Bertrand Russell and other philosophers applied their logical analysis to ethics. They come to the conclusion that ‘good’ or ‘evil’ are normative in nature. The mistake of the philosophers down to the present day is that they have thought ethical issues to be like those of mathematics or science. Their approaches to ethics have been similar to their approach to mathematics and physics. For example, as in physics one studies the nature of the magnet to discover its properties, in ethics as well they thought that good and evil are discoverable properties of things.
Q: Ethical issues are like scientific issues with the difference that they belong to different realms; otherwise the criterion is the same in both cases.
A: There is no difference between this domain or that. For example, when man speaks, his speaking is a concrete fact no matter whether what he says is true or false. Does this speech have an external and objective property called ‘good’ or ‘evil’? No. Truth or falsehood does not have any objective quality called good or evil. Basically, the meaning of good and evil are determined in term of goals. Truth helps one to achieve one's goal; therefore, one must be truthful. Here the property of goodness is attributed to truthfulness. Lying, owning to its effects, prevent individuals and society from achieving their goal. Therefore, one must not lie and lying is bad. Here one does not have anything except "one ought to say" and "one ought not to say". Good and evil are abstracted from `ought' and ‘ought not.’
Of course, it does not mean that ethics is devoid of reality. Later on we will explain it.
The Europeans thought that they had discovered a very new idea and even today it is a live issue in European philosophy and enjoys wide acceptance. In their view, the ethical theories of Plato, Aristotle, Kant and the like are outdated. They have finally reached this viewpoint. As I said, the early Muslim philosophers also have dealt with this issue and a shortcoming of ‘Allamah Tabatabai’ s work is that he does not relate it to their ideas.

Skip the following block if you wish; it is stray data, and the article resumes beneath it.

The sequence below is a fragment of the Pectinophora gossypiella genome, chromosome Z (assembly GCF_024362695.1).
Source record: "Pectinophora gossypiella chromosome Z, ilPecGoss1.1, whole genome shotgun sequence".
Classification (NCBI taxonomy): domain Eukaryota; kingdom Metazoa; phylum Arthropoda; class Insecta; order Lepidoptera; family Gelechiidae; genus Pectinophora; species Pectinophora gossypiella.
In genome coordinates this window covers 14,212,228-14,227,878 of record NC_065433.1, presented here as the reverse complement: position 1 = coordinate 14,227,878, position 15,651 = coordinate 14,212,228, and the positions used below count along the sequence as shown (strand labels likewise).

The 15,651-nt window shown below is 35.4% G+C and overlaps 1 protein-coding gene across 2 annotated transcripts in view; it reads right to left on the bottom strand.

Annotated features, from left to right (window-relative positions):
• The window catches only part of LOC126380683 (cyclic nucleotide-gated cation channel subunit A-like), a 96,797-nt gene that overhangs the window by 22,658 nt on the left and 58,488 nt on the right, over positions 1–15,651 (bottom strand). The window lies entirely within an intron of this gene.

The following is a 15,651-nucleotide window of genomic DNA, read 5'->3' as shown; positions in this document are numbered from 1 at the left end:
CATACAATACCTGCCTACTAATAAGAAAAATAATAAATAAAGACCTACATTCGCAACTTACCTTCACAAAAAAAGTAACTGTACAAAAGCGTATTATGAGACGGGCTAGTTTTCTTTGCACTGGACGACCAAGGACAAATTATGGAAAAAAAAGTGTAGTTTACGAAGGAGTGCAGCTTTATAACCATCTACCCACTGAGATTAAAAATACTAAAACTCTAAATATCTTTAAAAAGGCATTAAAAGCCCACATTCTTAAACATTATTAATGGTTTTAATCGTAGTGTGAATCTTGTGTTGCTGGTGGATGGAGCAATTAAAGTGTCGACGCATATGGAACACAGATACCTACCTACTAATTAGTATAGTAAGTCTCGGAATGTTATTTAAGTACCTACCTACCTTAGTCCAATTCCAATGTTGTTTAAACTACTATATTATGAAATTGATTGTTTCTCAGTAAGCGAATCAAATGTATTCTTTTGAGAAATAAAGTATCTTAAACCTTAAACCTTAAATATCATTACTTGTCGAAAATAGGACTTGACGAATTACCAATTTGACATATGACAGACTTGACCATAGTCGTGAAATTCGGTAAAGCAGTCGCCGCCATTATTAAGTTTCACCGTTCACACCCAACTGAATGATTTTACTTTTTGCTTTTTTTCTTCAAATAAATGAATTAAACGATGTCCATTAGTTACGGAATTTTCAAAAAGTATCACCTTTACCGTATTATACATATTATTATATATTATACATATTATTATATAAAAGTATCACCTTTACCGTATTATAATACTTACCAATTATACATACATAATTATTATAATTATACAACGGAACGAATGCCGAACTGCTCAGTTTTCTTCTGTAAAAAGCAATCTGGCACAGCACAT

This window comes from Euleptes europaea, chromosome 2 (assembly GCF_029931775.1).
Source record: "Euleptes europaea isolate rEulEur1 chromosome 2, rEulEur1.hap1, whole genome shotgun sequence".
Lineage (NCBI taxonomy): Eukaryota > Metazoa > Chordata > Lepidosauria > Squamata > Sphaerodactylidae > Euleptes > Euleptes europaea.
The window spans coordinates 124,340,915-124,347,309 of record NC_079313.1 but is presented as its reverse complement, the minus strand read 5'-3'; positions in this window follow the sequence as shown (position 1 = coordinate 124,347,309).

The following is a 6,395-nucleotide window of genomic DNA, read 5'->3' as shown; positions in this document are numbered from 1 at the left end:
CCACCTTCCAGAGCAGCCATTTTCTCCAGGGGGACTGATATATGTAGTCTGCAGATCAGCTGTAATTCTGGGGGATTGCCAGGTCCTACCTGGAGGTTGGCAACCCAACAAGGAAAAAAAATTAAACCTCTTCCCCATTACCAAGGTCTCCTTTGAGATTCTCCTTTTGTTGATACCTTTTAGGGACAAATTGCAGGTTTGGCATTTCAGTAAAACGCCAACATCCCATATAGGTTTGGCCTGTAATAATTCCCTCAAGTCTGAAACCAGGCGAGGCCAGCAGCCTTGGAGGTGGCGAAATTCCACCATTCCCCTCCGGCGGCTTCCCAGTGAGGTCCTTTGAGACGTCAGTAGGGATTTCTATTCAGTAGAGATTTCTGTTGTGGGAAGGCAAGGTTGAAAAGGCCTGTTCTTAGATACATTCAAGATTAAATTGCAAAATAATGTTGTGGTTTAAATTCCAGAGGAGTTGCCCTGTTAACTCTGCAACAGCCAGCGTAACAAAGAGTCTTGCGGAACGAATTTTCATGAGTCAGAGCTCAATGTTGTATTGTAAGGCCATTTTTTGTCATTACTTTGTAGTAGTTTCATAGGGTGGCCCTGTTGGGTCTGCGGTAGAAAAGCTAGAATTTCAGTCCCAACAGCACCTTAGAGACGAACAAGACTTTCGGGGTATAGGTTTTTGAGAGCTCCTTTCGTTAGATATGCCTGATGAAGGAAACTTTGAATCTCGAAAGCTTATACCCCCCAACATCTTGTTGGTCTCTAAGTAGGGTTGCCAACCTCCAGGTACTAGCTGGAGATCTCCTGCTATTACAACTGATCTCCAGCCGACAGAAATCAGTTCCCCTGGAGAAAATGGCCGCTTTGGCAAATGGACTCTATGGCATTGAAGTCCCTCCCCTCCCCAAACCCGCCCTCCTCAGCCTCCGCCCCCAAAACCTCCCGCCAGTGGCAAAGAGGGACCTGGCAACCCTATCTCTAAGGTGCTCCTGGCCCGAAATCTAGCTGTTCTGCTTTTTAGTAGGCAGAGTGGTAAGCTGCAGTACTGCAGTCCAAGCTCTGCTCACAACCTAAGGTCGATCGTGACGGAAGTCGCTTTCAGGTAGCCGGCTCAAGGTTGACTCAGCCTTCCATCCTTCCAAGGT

According to Mr. Ha'iri, one of the questions he was asked to answer in a test (in the West) was concerning the relation between theoretical and practical sciences. As the theoretical sciences are related to the practical sciences, they are not isolated from one another. In modern terms, theoretical science constitutes worldview whereas practical science constitutes ideology, as in the case of dialectical logic and materialist philosophy, which constitutes the Marxist worldview and their ideology, is also based on their worldview.
Now the question is how can we derive a prescriptive and normative judgement from factual premises? If the premises are descriptive, no problem arises if the conclusion is also a descriptive statement. For example, we may say A is equal to B, and B is equal to C; therefore, A is equal to C. However, in the other case the reasoning will have this form: A is equal to B, and B is equal to C; therefore, it ought to be that… How can we drive a normative judgement from a descriptive proposition? Is there any syllogism whose premises are factual and its conclusion is normative and prescriptive? I am not saying that there isn't. But if it exists, how should it be analyzed?
The point is that this topic is a live issue in the West. Russell and his like-minded philosophers are of the view that eternity of moral values is meaningless.
Until here my purpose was to clarify this point that good and evil are not objective and concrete properties of things that can be discovered, as is the case in theoretical sciences. That is, it will be wrong to investigate ethical principles by such a method, for it confuses between normative and factual propositions. However, it may be asked whether there are two types of norms, one mutable and the other immutable. This is another point of contention, which we have with them (European thinkers). Incidentally ‘Allamah Tabataba’i is also of the view that norms are of two types, immutable and mutable. He has not discussed immutable norms - and the entire issue in general - in any great detail, but he bases his theory on two types of norms. For immutable norms he has given the examples of justice and injustice, stating that the goodness of justice and the evil of injustice are immutable, and there are many mutable norms as well.